Telemarketing scams alone are a $40 million industry, and seniors are the ones losing the most money to scammers. If they’re living on a fixed monthly pension or on Social Security benefits, it can be financially devastating when elderly Americans are defrauded. Remind your aging parents to never give out personal or financial information over the phone. This includes bank account information, credit card numbers, their Medicare number, or their Social Security number, even if the caller claims to be from a company they know. In addition, one of the best ways to help your aging parents avoid getting scammed is to help them be aware of some of these most common scams.
Watch Out for Medicare-Related Scams
Because every American over 65 is eligible for Medicare, it’s a common area for scammers. Remind your parents that they should never give out their Social Security number over the phone, even if the caller says they’re a Medicare representative. Advise them not to give out any other personal information, especially their Medicare number, even if the caller is offering to sign them up for additional supplemental policies. Also be wary of salespeople who claim whatever they’re selling will be paid for by Medicare. You can report any suspicious calls to 1-800-MEDICARE.
Beware of Calls from the IRS
Be sure that your parents know that the IRS will never contact them through text or by email. The IRS may contact people through the U.S. mail, phone call, or home visit. A common scam is a fraudster claiming to be a representative of the IRS and demanding immediate payment via credit card. However, IRS representatives will never demand immediate payment of a debt, and they will also never threaten to call the police or authorities. Generally, the IRS will mail a taxpayer a bill stating how much they owe. Never give anyone claiming to be from the IRS personal or financial information over the phone or in person. Any payments to the IRS should be checks payable to the U.S. Treasury and sent directly to the IRS.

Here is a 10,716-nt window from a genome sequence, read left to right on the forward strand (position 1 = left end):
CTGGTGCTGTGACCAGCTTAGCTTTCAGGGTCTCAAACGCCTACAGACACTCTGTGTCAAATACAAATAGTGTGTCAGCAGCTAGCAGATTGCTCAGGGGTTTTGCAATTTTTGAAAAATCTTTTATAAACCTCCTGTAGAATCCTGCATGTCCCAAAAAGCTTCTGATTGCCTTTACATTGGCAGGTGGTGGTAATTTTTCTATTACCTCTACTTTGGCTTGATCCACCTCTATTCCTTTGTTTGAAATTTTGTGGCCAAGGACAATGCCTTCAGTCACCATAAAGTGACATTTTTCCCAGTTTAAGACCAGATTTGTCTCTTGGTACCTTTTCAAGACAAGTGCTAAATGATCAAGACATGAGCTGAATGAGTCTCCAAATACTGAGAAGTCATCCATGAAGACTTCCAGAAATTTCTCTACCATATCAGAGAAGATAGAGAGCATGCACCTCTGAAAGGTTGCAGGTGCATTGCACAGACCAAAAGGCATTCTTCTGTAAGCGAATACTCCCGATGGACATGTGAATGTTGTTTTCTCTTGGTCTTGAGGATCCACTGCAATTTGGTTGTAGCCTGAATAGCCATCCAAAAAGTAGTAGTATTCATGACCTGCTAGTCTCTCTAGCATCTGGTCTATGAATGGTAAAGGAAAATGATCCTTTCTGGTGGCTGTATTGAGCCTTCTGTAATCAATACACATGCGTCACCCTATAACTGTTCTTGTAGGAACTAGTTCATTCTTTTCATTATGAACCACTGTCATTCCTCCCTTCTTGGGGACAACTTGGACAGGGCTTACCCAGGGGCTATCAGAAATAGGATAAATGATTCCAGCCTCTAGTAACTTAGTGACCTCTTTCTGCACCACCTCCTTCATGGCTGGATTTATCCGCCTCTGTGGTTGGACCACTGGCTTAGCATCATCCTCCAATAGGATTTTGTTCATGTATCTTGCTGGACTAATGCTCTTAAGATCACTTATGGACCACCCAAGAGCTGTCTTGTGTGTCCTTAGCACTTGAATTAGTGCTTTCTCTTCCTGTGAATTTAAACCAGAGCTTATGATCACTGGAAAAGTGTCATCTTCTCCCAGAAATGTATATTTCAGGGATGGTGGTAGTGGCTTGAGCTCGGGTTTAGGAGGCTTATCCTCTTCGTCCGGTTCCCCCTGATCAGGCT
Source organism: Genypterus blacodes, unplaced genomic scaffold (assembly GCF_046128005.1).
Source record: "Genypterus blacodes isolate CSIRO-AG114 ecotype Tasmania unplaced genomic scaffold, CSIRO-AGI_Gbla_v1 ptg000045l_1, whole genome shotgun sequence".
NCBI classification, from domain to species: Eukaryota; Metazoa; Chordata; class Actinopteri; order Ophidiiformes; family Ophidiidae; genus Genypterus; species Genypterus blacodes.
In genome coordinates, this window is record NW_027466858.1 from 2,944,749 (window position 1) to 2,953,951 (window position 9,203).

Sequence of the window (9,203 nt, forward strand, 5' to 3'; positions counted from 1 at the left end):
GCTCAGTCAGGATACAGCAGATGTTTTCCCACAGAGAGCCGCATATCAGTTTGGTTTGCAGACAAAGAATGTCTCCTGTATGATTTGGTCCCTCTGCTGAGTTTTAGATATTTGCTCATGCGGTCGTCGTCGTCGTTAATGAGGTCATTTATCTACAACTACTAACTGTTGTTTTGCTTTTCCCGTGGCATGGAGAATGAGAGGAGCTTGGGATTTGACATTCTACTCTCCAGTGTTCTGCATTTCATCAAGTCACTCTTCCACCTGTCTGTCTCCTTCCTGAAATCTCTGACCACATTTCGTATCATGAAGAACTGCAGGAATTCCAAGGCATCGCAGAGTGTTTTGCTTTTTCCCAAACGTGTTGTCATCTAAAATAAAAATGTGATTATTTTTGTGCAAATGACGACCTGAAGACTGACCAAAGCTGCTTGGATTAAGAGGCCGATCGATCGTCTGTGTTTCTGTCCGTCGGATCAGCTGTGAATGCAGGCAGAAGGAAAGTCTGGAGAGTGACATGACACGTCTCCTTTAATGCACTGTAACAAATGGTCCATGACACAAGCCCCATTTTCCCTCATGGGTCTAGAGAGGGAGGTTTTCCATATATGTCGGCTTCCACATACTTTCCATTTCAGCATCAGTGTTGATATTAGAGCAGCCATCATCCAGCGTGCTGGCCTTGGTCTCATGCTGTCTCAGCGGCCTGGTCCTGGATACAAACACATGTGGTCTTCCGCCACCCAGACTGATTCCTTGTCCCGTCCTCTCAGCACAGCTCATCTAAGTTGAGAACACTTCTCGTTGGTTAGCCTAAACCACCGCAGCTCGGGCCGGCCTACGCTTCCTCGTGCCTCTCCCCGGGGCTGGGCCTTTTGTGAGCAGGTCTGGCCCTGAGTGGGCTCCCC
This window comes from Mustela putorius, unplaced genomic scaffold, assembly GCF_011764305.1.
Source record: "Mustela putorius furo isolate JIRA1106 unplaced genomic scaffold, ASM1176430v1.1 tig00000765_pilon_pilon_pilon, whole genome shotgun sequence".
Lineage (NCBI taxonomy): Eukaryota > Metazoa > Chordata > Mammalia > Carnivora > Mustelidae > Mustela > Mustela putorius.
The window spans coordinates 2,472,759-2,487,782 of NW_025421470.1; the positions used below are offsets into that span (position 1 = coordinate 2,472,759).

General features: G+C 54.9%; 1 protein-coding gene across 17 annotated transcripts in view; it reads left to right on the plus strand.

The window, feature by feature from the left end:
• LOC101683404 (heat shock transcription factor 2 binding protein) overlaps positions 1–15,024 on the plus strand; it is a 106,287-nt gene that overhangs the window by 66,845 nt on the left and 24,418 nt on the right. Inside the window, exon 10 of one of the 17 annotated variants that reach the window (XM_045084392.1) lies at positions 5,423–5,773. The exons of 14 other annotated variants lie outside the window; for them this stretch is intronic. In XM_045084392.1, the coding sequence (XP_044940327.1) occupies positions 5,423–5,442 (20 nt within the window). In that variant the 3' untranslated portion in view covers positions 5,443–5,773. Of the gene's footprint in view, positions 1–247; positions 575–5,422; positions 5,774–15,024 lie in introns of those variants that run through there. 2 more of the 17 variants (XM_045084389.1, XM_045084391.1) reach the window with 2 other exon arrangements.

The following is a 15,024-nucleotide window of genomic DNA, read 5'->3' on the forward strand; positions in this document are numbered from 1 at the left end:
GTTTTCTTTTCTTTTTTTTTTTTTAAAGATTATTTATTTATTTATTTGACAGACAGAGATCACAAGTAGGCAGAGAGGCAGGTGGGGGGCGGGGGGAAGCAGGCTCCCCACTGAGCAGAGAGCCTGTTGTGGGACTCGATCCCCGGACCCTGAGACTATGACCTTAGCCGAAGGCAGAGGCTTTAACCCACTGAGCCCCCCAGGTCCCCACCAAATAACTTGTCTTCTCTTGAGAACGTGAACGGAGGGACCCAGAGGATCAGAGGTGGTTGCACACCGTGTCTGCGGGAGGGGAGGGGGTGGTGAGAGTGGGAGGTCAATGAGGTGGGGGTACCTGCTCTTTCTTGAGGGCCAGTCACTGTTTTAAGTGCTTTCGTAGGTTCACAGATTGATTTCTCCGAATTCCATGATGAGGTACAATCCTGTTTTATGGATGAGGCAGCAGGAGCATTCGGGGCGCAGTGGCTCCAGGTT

Be Suspicious of Phone Calls from Computer Security Experts
Other common scams prey on computer users. Bogus computer security engineers call people to alert them that their system has been compromised or is at risk of a threat. The scammers convince people to give them remote access to their computer so they can fix the problem. The scammers may claim they are from Microsoft. Once they have access to a computer, they download software that could take money out of the computer owner’s bank accounts. Tell your parents to disregard calls like this, and never download any software recommended by unsolicited callers.
Be Cautious About Ordering Prescriptions Online
Prescription medication can be expensive; scammers want to take advantage of older people’s need to save money on a fixed income. Criminals use the Internet to promote “better prices” on specialized prescription drugs. However, these medicines are often fake or could be harmful. Be very suspicious when ordering medication online. Always get prescriptions filled by a trusted source instead.
Research Recommended Home Repairs (and the Contractors Who Suggest Them)
Sometimes called “woodchucks,” unscrupulous contractors and tree-trimmers will talk elderly homeowners into unnecessary and overpriced home repairs. Sometimes these contractors will start one job, and then claim to find more urgent repairs that need to be done. According to police, these unethical contractors and landscapers will even cruise neighborhoods looking for homes with wheelchair ramps and older-style vehicles – clues that the homeowners are elderly and “easy targets.” To help your parents avoid these scammers, make sure you encourage them to research any contractors or handymen offering to work on their house. Don’t let them get talked into immediate work. Look the business up on the Better Business Bureau’s website or other reputable site. Ask friends and neighbors to recommend handymen or contractors instead of agreeing to unsolicited offers.
Research Charities Asking for Donations
Scammers often target kindhearted seniors by asking for money going towards a “good cause.” Look out for red flags like pressure to give “right now;” a thank you card for a donation you don’t remember making; and requests for payment by cash, gift card, or wire transfer. Check out sites like Charity Navigator and CharityWatch to verify the validity of the organization.